Also in the area was the Prussian gunboat Meteor of the eight-ship Chamaeleon class. She too was wooden hulled, of 415 tons and 142 feet long. She carried sail as well as steam – a 320 hp engine which urged her to just over 9 knots maximum. She was more weakly armed than the French Bouvet, carrying only one 24 pounder and two 12 pounders.
On November 7th the Meteor steamed into Havana, then the capital of what was still the Spanish-ruled colony of Cuba. The Bouvet arrived from Martinique a few hours later. Both ships moored and it is easy to imagine the suspicion with which their crews viewed each other. They were however in a neutral port and no offensive action could be undertaken. Also in the harbour was a French mail steamer, the Nouveau Monde.
On the following day the Nouveau Monde left Havana, en route for Veracruz in Mexico. Fearing however that the Prussian Meteor might emerge, overtake and capture her, the mail steamer’s captain appeared to lose his nerve and he returned to Havana. The Meteor’s potential as a commerce raider had been recognised – but to realise it she had to get away from Havana, and that meant neutralising the Bouvet.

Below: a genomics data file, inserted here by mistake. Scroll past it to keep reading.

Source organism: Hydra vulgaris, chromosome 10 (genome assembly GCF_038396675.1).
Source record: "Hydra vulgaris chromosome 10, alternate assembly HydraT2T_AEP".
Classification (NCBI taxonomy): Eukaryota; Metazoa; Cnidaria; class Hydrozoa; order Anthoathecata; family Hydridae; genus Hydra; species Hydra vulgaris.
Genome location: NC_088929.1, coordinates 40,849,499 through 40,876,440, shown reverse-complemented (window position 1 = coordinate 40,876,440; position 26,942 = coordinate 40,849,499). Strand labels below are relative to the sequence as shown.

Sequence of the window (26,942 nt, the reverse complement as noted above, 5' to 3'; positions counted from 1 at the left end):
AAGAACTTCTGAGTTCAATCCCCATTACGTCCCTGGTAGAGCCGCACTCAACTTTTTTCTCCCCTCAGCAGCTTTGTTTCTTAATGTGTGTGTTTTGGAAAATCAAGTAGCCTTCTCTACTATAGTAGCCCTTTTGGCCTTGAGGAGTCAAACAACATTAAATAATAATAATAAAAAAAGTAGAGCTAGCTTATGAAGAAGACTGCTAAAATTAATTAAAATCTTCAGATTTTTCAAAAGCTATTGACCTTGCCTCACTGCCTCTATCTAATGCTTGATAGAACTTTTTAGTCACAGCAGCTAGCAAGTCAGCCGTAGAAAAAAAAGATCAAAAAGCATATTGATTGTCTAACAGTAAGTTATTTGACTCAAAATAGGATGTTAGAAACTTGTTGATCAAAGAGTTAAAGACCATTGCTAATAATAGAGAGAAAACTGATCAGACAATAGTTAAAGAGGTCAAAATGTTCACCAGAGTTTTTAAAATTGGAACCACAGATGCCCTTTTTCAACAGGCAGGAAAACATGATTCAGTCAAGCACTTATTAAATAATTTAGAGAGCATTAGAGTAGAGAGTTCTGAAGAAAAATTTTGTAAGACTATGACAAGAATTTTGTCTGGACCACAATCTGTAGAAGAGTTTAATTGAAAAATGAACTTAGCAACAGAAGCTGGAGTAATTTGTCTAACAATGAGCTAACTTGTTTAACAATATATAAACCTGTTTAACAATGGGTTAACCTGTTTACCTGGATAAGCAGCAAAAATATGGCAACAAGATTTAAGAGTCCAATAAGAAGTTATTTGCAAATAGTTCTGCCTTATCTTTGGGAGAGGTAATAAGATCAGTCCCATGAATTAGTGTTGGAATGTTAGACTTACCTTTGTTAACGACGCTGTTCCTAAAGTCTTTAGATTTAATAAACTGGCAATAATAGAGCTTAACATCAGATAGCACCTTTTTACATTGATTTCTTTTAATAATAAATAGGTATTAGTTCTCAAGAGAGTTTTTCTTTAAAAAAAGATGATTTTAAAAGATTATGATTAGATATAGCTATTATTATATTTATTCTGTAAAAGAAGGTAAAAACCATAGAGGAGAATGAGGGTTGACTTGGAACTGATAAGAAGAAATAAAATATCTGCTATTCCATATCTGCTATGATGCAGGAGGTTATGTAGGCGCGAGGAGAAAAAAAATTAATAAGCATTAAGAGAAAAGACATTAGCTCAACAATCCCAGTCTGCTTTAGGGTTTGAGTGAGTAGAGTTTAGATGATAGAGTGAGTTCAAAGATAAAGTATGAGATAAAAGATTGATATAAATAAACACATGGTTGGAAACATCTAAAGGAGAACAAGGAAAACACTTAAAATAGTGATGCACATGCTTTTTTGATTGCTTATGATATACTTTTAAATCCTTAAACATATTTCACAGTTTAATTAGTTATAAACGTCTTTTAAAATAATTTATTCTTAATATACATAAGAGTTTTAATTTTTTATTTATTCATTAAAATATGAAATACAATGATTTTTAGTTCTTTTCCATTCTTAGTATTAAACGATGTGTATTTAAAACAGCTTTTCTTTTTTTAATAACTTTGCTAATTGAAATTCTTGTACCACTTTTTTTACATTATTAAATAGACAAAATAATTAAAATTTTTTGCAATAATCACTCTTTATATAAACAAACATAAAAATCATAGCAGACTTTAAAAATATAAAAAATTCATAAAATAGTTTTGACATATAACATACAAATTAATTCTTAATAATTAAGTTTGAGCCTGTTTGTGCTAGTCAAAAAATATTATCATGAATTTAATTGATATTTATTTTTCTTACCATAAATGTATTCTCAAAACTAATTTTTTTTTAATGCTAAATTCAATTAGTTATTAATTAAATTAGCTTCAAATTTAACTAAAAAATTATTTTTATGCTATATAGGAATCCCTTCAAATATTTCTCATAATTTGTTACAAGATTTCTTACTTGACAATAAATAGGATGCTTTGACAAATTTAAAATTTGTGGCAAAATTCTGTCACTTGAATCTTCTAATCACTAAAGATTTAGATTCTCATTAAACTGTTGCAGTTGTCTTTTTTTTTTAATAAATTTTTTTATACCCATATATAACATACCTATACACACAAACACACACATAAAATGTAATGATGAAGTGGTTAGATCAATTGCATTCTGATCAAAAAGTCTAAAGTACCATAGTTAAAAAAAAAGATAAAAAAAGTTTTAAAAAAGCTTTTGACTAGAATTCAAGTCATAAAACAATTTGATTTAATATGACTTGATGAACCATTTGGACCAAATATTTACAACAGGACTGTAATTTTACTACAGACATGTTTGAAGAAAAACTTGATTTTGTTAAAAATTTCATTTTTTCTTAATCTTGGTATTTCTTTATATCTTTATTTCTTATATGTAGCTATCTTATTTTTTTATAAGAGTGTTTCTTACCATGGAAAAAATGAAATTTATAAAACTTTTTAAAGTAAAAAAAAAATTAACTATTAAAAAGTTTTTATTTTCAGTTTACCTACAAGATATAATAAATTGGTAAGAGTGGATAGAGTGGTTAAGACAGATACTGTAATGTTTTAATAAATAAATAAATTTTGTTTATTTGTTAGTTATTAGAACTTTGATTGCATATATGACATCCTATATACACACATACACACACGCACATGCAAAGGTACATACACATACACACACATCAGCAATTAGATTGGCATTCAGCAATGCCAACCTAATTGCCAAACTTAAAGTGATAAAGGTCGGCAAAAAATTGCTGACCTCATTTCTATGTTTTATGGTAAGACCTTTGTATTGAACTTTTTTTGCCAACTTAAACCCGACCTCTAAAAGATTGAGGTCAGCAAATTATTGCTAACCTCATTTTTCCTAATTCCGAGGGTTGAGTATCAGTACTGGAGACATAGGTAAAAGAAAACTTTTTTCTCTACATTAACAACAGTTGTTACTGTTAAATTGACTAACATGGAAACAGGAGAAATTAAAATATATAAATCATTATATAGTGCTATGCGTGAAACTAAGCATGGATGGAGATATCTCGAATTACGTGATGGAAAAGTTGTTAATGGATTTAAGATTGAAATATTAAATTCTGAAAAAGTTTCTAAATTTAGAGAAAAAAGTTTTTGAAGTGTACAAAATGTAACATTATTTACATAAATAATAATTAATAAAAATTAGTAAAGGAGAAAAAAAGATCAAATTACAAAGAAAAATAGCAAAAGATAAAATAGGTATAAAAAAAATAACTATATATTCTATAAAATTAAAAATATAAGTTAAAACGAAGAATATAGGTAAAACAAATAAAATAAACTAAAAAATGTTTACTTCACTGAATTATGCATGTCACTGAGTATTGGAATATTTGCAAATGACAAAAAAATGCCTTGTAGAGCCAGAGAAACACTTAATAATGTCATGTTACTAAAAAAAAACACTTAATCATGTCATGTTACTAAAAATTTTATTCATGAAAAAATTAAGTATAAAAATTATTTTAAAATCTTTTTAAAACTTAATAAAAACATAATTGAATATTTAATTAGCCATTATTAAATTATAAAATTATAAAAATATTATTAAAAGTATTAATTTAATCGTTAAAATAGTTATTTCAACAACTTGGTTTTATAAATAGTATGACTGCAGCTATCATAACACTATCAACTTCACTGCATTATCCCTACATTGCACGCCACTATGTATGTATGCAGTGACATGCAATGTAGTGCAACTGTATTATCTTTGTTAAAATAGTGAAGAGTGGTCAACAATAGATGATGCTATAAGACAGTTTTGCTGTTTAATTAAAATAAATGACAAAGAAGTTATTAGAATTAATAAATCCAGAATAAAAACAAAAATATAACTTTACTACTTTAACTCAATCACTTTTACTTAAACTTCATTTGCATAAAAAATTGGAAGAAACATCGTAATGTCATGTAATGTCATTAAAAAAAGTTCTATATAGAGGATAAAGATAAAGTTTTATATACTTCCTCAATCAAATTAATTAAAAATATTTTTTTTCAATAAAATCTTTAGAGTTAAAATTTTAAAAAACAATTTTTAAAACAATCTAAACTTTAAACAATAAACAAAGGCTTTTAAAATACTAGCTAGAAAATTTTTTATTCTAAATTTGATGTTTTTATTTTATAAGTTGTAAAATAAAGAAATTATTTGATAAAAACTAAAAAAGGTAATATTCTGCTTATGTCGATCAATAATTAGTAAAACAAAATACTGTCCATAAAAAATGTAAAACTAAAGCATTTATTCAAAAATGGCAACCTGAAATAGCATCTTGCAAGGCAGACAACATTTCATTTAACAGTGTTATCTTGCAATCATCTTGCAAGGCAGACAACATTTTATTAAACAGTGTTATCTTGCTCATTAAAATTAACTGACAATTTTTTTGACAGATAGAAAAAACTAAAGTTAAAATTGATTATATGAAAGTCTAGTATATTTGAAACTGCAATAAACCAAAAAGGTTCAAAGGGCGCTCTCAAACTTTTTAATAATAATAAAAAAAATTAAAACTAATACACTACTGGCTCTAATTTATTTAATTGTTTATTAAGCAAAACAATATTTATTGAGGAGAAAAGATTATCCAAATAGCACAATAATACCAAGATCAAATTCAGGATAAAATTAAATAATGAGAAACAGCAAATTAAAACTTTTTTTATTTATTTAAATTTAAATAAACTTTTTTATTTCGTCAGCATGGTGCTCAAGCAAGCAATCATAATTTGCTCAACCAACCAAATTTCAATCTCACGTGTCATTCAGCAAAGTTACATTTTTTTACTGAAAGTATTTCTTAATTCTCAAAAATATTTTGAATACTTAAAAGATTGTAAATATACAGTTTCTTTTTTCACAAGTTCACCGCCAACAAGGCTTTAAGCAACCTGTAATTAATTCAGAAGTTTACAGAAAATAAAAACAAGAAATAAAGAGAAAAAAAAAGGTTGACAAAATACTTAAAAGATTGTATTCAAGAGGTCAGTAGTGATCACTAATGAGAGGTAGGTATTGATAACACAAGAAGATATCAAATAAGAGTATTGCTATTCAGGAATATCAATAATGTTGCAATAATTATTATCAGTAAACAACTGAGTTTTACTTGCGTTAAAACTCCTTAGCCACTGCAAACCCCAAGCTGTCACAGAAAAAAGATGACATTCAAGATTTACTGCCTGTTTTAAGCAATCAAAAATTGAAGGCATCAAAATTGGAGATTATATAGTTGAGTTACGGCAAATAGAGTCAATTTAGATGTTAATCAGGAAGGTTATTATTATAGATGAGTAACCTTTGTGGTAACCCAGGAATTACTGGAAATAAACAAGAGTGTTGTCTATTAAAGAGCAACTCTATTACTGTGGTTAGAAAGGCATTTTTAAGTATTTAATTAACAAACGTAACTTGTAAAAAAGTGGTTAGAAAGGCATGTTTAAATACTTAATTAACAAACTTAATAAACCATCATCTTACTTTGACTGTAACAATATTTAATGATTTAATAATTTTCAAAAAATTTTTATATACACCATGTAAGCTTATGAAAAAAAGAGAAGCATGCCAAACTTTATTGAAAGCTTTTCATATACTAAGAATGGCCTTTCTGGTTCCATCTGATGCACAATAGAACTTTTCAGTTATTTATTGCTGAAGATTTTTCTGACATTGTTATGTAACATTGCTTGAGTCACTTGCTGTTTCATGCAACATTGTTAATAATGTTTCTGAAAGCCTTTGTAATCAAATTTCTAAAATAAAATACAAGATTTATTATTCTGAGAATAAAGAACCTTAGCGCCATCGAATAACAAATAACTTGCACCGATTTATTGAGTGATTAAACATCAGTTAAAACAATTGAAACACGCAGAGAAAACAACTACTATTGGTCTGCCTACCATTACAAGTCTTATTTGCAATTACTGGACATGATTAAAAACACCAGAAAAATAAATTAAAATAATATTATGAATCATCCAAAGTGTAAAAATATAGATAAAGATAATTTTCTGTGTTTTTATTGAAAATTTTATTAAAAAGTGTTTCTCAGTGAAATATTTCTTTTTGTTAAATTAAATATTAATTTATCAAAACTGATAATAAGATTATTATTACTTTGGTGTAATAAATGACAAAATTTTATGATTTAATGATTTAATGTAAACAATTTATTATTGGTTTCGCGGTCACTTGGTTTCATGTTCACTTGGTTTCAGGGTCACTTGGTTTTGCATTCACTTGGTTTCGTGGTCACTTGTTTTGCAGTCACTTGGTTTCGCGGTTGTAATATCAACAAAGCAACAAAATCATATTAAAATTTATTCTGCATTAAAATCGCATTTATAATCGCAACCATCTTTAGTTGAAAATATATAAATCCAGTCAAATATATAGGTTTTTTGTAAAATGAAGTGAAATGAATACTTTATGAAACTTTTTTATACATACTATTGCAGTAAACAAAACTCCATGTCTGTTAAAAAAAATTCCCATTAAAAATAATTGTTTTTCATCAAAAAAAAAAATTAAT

Events now took a turn that seemed to belong more to the days of chivalry than to those of total war in which Prussia and France were already locked. The Meteor’s captain issued a formal challenge to the captain of the Bouvet to fight a battle – not indeed a wise move since the Meteor was heavily outgunned and as both ships were evenly matched as regards speed, making flight unlikely if defeat threatened. The Bouvet duly accepted the challenge and she left Havana to wait for the Meteor outside Cuban/Spanish territorial waters. Since Spain was not a party to the conflict, internationally-recognised neutrality conventions demanded that the Prussian warship had to wait another day before she could leave harbour,
The Bouvet (right) pounds the Meteor